Your Memorial Day beach safety refresher

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If your Memorial Day weekend plans include swimming at the beach, be sure to take basic safety precautions.

L.A. County Lifeguard Captain Eric Howell shared a few tips with KPCC. 

"If you are going to go in the water, you always want to swim in front of an open lifeguard tower. You always want to check in with the lifeguard for current hazards and ocean conditions. You always want to surf and swim within your ability. And you never want to go into the ocean if you're under the influence of drugs or alcohol," he says.

Jason Young, the Chief of OC Lifeguards echoes those sentiments. He emphasizes that alcohol and the ocean don't mix. Most places in Southern California don't allow alcohol on the beach.

He also says you should be a strong swimmer if you're venturing out into the water and even if you're just approaching the water's edge, you should be careful.

"The ocean, again, is unpredictable and not always can people rely on just staying in shallow areas," Young says. "The bottom's uneven, the waves move so non-swimmers can be pulled away from shore."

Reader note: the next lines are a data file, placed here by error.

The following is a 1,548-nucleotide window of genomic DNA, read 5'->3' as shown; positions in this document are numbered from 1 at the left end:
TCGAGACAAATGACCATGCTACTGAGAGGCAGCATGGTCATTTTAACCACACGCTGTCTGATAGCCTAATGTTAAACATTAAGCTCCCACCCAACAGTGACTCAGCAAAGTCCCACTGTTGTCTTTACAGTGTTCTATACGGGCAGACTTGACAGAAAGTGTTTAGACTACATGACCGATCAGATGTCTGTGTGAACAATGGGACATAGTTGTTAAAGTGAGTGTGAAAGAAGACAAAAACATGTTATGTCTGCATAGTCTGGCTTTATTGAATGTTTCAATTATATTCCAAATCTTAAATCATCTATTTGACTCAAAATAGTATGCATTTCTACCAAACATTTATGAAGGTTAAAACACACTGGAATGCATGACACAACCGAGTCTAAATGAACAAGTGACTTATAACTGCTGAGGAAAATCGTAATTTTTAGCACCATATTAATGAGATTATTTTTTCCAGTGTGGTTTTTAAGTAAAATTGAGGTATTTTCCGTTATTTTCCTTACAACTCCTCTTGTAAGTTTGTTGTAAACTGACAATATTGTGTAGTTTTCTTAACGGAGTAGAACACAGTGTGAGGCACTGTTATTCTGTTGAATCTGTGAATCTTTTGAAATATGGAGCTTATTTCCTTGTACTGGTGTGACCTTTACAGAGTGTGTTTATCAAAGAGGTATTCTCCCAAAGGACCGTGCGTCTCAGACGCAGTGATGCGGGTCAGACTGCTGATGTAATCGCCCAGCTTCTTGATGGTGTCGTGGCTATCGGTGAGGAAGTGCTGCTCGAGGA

Do people always listen? Of course not.

"We do expect to have increased amounts of rescues, preventative contacts attributed to ocean conditions," Young says.

What about when you're on land? Angela Bennett, a spokesperson for the Huntington Beach Police, offers these tips:

  • leave your valuables at home
  • lock up your cars and bikes
  • set up your stuff near a manned lifeguard tower
  • don't leave bags, backpacks or other items unattended
  • bring plenty of sunscreen
  • always have a plan with children, in case they get lost

She urges parents to point out to kids where they are, especially in relation to a lifeguard tower or other landmark. That way, they know where to go and what to do if they get lost.

In the wake of the terrorist attack in Manchester, law enforcement agencies also want people to stay alert for any suspicious activity. But what exactly does "suspicious" mean?

"That's one of those things that a person has to use their instincts on," Bennett says. "So anything that a person might think is suspicious, a suspicious person or people leaving backpacks or anything like that around is something that a person should report."

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